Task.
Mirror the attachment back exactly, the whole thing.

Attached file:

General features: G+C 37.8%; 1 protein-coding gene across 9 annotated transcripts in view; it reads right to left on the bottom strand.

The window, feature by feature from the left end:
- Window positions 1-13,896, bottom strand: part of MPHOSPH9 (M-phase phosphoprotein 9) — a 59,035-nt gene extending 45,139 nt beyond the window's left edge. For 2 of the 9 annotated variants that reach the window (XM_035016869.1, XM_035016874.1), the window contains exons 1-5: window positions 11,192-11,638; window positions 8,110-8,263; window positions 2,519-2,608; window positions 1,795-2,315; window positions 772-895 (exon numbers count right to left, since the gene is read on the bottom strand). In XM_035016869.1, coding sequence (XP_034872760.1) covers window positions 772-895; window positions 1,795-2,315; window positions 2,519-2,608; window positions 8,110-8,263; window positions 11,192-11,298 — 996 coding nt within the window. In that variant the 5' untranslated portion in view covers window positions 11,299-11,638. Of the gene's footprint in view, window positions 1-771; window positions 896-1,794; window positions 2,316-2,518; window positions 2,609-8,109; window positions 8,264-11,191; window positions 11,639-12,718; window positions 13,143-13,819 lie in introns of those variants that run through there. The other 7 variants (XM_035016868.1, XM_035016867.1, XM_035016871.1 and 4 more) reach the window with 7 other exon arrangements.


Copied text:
General features: G+C 37.8%; 1 protein-coding gene across 9 annotated transcripts in view; it reads right to left on the bottom strand.

The window, feature by feature from the left end:
- Window positions 1-13,896, bottom strand: part of MPHOSPH9 (M-phase phosphoprotein 9) — a 59,035-nt gene extending 45,139 nt beyond the window's left edge. For 2 of the 9 annotated variants that reach the window (XM_035016869.1, XM_035016874.1), the window contains exons 1-5: window positions 11,192-11,638; window positions 8,110-8,263; window positions 2,519-2,608; window positions 1,795-2,315; window positions 772-895 (exon numbers count right to left, since the gene is read on the bottom strand). In XM_035016869.1, coding sequence (XP_034872760.1) covers window positions 772-895; window positions 1,795-2,315; window positions 2,519-2,608; window positions 8,110-8,263; window positions 11,192-11,298 — 996 coding nt within the window. In that variant the 5' untranslated portion in view covers window positions 11,299-11,638. Of the gene's footprint in view, window positions 1-771; window positions 896-1,794; window positions 2,316-2,518; window positions 2,609-8,109; window positions 8,264-11,191; window positions 11,639-12,718; window positions 13,143-13,819 lie in introns of those variants that run through there. The other 7 variants (XM_035016868.1, XM_035016867.1, XM_035016871.1 and 4 more) reach the window with 7 other exon arrangements.